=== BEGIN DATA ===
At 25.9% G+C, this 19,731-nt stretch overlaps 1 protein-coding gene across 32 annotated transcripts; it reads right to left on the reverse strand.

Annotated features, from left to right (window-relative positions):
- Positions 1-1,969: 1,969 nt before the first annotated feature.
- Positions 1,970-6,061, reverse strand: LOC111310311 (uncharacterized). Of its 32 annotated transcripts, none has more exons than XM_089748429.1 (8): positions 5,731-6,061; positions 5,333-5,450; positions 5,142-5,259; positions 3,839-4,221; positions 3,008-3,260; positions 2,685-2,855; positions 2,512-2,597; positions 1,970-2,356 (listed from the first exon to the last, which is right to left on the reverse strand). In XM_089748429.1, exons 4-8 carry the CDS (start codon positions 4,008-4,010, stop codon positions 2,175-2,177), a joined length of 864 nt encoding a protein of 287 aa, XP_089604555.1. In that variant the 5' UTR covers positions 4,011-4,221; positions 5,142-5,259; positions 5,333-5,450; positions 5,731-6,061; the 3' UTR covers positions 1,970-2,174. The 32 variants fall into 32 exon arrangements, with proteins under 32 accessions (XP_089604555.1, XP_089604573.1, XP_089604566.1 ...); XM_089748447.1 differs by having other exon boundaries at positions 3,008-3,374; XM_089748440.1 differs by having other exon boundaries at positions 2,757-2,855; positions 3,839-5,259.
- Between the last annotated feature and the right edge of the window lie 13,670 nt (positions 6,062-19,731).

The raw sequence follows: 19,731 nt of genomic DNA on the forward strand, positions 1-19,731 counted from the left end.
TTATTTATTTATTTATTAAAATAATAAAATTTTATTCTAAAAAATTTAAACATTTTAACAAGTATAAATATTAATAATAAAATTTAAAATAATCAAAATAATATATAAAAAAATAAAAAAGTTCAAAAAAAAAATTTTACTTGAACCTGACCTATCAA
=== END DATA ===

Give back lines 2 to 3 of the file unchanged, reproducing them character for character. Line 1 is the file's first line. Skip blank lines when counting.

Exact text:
Annotated features, from left to right (window-relative positions):
- Positions 1-1,969: 1,969 nt before the first annotated feature.